Are there Home Remedies for a Foreign Body in Rectum?

As a general rule, most people who have a foreign object in their rectum that cannot be seen or felt outside the anus need to seek medical attention. Many people, probably through embarrassment or fear of ridicule, will attempt to remove the item themselves. This is often very difficult and can only be accomplished by a doctor.

Most laxatives are too slow in onset to be effective. If a rectal foreign body is present, the sooner it is removed the better.

What Is the Treatment for a Foreign Body in Rectum?

In some cases, the foreign object is close enough to the anus that it can be removed in the emergency department. There are a variety of ways for health care professionals to accomplish this. One of the big problems with trying to remove rectal foreign bodies is that there is a strong degree of suction between the object and the walls of the rectum.

  • Sometimes a tube is passed between the object and the wall of the rectum to try to equalize the pressure as the object is removed. This is uncomfortable, and the patient will be sedated for the procedure.
  • If the object is far into the rectum, it may be necessary for the patient to undergo surgery in order to have a general anesthetic to enable the object to be removed.
  • If the patient has evidence of infection in the abdomen, a hole in the bowel, or heavy bleeding from the anus, they may need emergency surgery. In this case, the patient would be admitted to the hospital.

In all cases, after the foreign body has been removed, the doctor will perform an examination called a flexible sigmoidoscopy. The doctor uses a long, narrow tube (about 16-18 inches long and a little less than an inch wide) to look inside the anus and rectum. This is done in order to be sure that there has not been any damage to the lining of the bowel, either from the initial insertion of the foreign body or from attempts - both by the person at home and at the hospital - to remove the item.

  • In the case of children, an examination should nearly always be performed under anesthesia. This is also true for uncooperative psychiatric patients.
  • People who are victims of sexual assault should have very careful examinations performed, to be absolutely sure that there has been no injury to the wall of the bowel. Depending upon the patient, this may be best done under general anesthesia.

What Is the Prognosis for a Foreign Body in Rectum?

  • The vast majority of people with a foreign object in their rectum will have more injury to their pride than anything else and will suffer no long-term complications or problems.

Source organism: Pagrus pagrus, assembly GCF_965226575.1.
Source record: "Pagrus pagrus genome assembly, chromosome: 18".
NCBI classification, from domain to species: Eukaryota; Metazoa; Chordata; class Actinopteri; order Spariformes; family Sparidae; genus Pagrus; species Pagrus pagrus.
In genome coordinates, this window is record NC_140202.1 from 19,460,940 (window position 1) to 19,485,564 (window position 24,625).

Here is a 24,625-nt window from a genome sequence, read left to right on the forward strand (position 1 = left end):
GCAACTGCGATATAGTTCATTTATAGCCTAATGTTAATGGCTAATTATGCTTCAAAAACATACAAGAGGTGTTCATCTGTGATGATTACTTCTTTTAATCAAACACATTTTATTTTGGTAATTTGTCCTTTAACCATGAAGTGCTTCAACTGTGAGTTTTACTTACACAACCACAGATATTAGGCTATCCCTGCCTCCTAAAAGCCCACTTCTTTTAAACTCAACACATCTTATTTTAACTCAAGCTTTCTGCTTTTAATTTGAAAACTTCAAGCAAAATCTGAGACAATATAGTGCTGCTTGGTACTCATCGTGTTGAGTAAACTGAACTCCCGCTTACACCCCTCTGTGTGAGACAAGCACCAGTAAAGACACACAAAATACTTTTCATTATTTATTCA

• A small number of people will have significant injuries. This is seen particularly in cases where the diagnosis is difficult - in the very young and psychiatric patients - or where the person has delayed seeking treatment.
  • Complications may also be present when a violent sexual assault has occurred. These people may develop significant and severe abdominal injury and infection. As a result, they may require a colostomy (where the bowel is brought up to the skin surface and the stool is passed into a bag). Or they may require a long stay in the hospital and antibiotics.
  • In very rare cases, the injury may be so severe that the person dies of the complications
  • If individuals engage in erotic play, use a vibrator or erotic toy designed for the purpose of insertion into the rectum. These items usually come with a flange to prevent them from slipping into the anus.

What Is the Followup for Foreign Body in Rectum?

Return to the doctor's office or emergency department if the patient develop these complications:

  • Abdominal pain
  • Fever
  • Rectal bleeding

There should be no limitations on general activity, unless the patient was sedated in order to remove the object. If so, the patient should not drive or make critical decisions for 24 hours afterward. Further rectal insertions should be avoided for a few days to allow bruising and swelling to resolve.

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Reviewed on 8/30/2021
Munter, DW, MD, et al. Rectal Foreign Bodies. Medscape. Updated: Jan 29, 2020.